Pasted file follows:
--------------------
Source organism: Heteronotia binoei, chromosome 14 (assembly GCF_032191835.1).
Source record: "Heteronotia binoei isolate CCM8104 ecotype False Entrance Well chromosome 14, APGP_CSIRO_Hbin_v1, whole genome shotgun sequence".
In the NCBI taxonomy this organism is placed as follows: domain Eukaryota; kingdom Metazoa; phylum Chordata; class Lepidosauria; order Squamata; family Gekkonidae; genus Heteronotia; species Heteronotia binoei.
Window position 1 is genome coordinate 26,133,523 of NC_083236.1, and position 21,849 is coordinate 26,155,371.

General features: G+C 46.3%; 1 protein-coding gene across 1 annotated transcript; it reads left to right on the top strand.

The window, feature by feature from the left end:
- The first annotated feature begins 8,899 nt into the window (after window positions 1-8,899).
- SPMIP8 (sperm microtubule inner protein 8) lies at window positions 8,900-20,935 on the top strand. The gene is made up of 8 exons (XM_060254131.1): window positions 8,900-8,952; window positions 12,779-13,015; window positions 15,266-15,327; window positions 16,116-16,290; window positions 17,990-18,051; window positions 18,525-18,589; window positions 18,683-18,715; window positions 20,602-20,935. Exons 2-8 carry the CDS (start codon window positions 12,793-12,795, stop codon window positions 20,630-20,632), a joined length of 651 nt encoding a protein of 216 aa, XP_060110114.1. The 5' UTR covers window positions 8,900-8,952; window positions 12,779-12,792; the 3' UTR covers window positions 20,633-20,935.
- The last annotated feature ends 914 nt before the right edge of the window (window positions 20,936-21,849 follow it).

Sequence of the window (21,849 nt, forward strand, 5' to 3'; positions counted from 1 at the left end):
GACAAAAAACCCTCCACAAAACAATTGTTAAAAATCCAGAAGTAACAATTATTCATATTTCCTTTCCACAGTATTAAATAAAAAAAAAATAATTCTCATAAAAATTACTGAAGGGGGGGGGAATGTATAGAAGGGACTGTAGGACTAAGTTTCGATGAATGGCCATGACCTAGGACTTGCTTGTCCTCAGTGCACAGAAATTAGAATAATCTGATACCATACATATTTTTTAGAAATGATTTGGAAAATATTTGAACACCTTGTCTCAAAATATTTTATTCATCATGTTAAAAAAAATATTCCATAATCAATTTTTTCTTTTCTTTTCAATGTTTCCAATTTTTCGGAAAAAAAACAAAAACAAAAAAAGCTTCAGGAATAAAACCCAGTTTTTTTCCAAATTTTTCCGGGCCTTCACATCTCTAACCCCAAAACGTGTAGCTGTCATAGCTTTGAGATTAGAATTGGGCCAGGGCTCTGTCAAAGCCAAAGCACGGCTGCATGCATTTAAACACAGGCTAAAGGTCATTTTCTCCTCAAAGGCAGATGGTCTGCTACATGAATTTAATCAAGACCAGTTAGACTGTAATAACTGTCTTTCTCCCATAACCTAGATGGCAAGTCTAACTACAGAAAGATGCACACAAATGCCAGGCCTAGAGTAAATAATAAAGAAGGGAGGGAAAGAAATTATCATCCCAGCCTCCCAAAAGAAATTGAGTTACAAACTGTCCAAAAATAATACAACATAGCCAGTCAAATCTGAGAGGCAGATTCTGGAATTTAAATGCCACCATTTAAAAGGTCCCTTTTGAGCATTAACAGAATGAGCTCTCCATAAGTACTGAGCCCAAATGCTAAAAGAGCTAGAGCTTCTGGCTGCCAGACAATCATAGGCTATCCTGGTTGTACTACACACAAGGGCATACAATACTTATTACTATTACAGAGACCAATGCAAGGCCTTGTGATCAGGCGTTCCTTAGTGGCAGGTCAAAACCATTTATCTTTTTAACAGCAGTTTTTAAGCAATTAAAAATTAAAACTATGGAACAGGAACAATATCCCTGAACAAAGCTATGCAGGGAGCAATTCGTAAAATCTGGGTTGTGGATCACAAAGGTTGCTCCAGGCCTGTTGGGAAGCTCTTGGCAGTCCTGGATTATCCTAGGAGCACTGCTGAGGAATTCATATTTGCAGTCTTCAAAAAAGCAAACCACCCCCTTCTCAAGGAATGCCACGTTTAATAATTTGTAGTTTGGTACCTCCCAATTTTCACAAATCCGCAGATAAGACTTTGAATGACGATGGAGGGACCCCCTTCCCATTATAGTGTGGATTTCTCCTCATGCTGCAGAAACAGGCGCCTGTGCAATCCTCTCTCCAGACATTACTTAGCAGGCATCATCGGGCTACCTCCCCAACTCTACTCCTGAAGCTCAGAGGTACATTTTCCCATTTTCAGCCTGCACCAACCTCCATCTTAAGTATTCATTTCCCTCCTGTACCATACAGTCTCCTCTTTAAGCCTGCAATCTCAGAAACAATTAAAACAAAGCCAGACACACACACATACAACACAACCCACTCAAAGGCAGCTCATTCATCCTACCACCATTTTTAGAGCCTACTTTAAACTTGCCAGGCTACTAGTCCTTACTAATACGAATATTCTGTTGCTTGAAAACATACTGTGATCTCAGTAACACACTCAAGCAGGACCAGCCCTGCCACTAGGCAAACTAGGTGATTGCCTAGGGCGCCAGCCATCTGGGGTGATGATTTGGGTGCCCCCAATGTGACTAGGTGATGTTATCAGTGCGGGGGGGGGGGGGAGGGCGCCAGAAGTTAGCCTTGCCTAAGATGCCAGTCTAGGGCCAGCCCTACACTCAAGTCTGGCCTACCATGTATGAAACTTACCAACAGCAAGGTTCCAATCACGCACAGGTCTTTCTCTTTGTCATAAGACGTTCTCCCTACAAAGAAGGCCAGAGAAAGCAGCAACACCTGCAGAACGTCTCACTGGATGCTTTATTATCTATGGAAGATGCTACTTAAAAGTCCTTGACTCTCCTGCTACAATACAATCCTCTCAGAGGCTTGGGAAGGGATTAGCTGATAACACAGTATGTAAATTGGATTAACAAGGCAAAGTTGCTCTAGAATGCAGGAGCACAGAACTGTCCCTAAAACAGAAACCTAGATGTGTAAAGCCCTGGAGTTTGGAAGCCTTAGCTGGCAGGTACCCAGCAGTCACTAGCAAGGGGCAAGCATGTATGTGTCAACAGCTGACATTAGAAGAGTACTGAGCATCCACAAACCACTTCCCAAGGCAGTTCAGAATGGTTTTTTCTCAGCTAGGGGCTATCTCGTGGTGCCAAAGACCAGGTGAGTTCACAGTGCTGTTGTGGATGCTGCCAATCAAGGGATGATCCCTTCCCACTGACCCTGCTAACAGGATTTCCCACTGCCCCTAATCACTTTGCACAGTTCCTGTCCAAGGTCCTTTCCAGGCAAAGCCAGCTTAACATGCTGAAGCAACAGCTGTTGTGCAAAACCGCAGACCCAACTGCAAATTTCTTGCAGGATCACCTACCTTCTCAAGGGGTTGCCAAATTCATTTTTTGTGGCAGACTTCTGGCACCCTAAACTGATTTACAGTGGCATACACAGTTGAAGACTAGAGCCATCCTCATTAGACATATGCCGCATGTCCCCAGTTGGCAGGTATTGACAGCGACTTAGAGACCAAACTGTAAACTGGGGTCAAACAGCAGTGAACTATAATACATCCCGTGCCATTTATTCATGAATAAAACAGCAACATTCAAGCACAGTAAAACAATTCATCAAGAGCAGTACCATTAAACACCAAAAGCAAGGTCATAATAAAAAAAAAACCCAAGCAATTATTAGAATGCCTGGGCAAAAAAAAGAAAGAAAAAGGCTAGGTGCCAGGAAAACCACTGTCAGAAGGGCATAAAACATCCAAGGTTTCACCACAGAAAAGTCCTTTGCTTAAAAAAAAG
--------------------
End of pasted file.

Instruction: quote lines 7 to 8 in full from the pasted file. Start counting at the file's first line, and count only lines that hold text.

- The first annotated feature begins 8,899 nt into the window (after window positions 1-8,899).
- SPMIP8 (sperm microtubule inner protein 8) lies at window positions 8,900-20,935 on the top strand. The gene is made up of 8 exons (XM_060254131.1): window positions 8,900-8,952; window positions 12,779-13,015; window positions 15,266-15,327; window positions 16,116-16,290; window positions 17,990-18,051; window positions 18,525-18,589; window positions 18,683-18,715; window positions 20,602-20,935. Exons 2-8 carry the CDS (start codon window positions 12,793-12,795, stop codon window positions 20,630-20,632), a joined length of 651 nt encoding a protein of 216 aa, XP_060110114.1. The 5' UTR covers window positions 8,900-8,952; window positions 12,779-12,792; the 3' UTR covers window positions 20,633-20,935.